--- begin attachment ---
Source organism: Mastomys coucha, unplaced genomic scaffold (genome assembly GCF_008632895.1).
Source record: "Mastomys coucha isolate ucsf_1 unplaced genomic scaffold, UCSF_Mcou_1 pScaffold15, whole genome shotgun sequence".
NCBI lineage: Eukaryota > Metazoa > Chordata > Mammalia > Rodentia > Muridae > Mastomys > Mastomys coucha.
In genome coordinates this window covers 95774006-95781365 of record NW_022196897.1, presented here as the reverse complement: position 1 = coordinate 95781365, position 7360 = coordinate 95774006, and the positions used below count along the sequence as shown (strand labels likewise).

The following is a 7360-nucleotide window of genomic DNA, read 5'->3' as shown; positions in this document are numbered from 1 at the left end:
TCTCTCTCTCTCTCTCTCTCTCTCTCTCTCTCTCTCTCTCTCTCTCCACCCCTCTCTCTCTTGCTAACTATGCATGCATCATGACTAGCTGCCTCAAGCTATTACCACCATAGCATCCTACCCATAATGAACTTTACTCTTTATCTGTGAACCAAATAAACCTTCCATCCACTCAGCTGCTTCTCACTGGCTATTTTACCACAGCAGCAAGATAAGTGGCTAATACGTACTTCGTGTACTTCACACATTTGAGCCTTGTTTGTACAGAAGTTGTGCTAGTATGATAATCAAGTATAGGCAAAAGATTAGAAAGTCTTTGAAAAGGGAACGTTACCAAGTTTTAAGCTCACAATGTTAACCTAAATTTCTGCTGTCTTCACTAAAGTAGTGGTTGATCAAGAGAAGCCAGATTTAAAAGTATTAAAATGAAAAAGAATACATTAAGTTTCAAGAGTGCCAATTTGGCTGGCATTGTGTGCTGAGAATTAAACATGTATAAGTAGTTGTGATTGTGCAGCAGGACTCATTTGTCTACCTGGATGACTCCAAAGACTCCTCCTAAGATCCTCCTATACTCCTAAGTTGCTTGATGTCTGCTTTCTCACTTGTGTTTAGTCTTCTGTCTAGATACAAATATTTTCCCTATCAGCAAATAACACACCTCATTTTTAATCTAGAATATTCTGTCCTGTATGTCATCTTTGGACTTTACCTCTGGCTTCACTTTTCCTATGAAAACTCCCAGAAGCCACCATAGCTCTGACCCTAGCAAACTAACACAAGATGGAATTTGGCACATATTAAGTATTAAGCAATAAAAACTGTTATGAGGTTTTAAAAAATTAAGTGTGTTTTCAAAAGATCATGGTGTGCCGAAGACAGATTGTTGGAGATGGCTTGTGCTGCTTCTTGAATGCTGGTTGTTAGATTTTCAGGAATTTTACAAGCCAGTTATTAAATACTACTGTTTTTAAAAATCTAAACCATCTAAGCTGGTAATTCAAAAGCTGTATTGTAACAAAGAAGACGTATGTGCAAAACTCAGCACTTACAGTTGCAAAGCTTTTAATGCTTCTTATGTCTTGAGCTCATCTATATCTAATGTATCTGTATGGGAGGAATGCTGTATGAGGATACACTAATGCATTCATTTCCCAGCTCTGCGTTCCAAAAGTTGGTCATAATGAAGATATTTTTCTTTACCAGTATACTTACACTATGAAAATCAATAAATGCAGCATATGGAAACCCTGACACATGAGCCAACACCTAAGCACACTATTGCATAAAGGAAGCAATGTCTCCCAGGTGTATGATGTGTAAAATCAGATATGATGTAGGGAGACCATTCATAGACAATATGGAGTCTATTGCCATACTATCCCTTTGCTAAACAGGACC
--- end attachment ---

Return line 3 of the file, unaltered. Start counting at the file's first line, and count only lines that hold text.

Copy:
NCBI lineage: Eukaryota > Metazoa > Chordata > Mammalia > Rodentia > Muridae > Mastomys > Mastomys coucha.